Whārangi 1: Biography
Turner, Alexander Kingcome
I tuhia tēnei haurongo e Peter Spiller, ā, i tāngia tuatahitia ki Ngā Tāngata Taumata Rau Ko te wāhanga , 1998.
Alexander Kingcome Turner was born in Auckland on 18 November 1901, the son of Joseph Hurst Turner, a teacher, and his wife, Gertrude Kingcome Reid, the daughter of a leading Methodist minister. He attended Mount Eden School and Auckland Grammar School. When he was 11 his father died, leaving Alexander's mother and her four sons in a state of poverty.
In 1917 Turner won a university entrance scholarship and enrolled the following year at Auckland University College. He graduated BA (1921), MA with first-class honours in economics (1922), and LLB (1923). Meanwhile, he had become a legal clerk in an Auckland law firm, and there spent six years learning to behave 'as a lawyer and a gentleman', in the course of which, in 1923, he was admitted as a barrister and solicitor. On leaving in 1926 Turner practised for 10 years on his own, and then as a partner in what became Turner, Kensington and Haynes. As a lawyer he was known for his industry, concentration, incisiveness, courtesy and fairness.
Turner's working commitments left him little time for social and other pursuits, but he enjoyed golf and music and achieved success as Auckland table tennis champion in 1926 and Auckland mixed doubles tennis champion in 1931. He was married in Wellington on 21 March 1934 to Dorothea Frances Mulgan, the daughter of Alan and Marguerita Mulgan. Dorothea became an eminent author, critic and Greek scholar, and a highly regarded weaver.
While practising at the Auckland Bar, Turner was active in academic circles. He was president of the Auckland University College Students' Association (1928), president of the Auckland district Court of Convocation of the University of New Zealand (1933), and a member of the Auckland University College Council (1935–51). He represented the college as a governor of Massey Agricultural College from 1944 to 1953 and his interest in agricultural research led to a Carnegie Corporation travel grant in the United States in 1949.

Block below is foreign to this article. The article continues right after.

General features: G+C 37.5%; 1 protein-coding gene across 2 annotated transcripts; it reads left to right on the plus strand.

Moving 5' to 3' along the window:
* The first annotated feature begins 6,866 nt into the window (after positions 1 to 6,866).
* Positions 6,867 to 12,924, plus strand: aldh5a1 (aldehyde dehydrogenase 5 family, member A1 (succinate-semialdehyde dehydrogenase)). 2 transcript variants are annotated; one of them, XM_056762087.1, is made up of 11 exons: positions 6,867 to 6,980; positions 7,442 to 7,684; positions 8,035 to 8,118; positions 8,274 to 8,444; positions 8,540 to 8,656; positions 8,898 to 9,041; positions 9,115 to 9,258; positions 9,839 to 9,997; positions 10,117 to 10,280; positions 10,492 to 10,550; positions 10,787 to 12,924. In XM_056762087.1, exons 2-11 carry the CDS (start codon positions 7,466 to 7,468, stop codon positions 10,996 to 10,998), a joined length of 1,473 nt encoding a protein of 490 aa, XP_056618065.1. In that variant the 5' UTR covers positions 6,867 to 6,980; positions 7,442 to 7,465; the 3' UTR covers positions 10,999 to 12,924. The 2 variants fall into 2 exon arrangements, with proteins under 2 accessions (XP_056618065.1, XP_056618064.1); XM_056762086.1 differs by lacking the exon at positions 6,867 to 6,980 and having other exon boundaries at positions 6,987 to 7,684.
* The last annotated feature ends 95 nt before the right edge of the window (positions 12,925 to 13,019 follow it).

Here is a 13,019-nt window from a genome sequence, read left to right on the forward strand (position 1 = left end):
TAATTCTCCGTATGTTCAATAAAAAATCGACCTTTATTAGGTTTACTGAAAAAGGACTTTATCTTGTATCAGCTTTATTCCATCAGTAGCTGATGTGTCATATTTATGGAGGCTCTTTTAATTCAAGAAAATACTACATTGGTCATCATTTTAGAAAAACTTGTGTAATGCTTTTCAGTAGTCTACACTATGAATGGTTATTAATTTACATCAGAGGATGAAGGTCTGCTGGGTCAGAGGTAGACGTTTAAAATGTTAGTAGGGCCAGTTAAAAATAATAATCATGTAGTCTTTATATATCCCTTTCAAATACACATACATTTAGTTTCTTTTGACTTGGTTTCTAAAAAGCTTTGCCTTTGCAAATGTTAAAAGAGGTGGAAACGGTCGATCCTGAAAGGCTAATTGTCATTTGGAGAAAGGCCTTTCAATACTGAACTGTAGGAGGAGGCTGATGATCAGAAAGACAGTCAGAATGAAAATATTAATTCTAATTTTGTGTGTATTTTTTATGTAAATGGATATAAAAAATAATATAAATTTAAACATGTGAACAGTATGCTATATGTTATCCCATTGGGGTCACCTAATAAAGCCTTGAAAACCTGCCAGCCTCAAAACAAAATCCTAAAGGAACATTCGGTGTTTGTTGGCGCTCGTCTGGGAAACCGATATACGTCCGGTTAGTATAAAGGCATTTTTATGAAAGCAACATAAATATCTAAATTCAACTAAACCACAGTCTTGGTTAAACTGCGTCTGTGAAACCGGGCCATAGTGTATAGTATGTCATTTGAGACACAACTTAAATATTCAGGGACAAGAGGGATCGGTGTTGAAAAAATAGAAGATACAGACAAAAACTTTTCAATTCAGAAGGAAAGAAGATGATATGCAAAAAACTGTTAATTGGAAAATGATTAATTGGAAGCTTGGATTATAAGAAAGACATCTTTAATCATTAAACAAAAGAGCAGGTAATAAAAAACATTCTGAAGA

In 1952 Turner was made Queen's counsel and on 29 June 1953 he was appointed judge of the Supreme Court of New Zealand. After serving on provincial courts he became senior Auckland judge. On 30 August 1962 he was elevated to the Court of Appeal, and the Turners moved to Wellington. Turner served on the Court of Appeal at a key stage in its early development, and he was to remember his time with fellow Appeal judges Alfred North and Thaddeus McCarthy as among the happiest and most successful periods of his life. From 1 February 1972 until his retirement 17 months later he was president of the court.
Alexander Turner acquired a reputation as one of New Zealand's most distinguished jurists by virtue of his wide knowledge, painstaking research, analytical ability and lucid exposition. He was a scholar who delighted in grappling with ideas and words in written form. His statements were quoted with approval by the Privy Council, and a number of his judgements, notably The Queen v. Convery and Naniseni v. The Queen, were to be highly influential in New Zealand law. He was made a Knight Bachelor in 1963, a privy councillor in 1968 and KBE in 1973, and he was awarded an honorary LLD by the University of Auckland in 1963.
During his time on the Bench Turner rewrote the classic English texts by George Spencer Bower, The law relating to estoppel by representation (he produced another edition in 1977) and The doctrine of res judicata, and then The law of actionable misrepresentation in 1974. In December 1973 he was made editor in chief of the New Zealand Commentary on Halsbury's Laws of England, and he held this post for the next 19 years. He also served as a director of Butterworths and organised the writing of numerous New Zealand legal texts. In 1990 he co-authored The law relating to actionable non-disclosure.
Alexander Turner died in Auckland on 7 July 1993, survived by his wife and three children. He is regarded as one of New Zealand's finest expositors of the law, as reflected in his judgements and in his publications.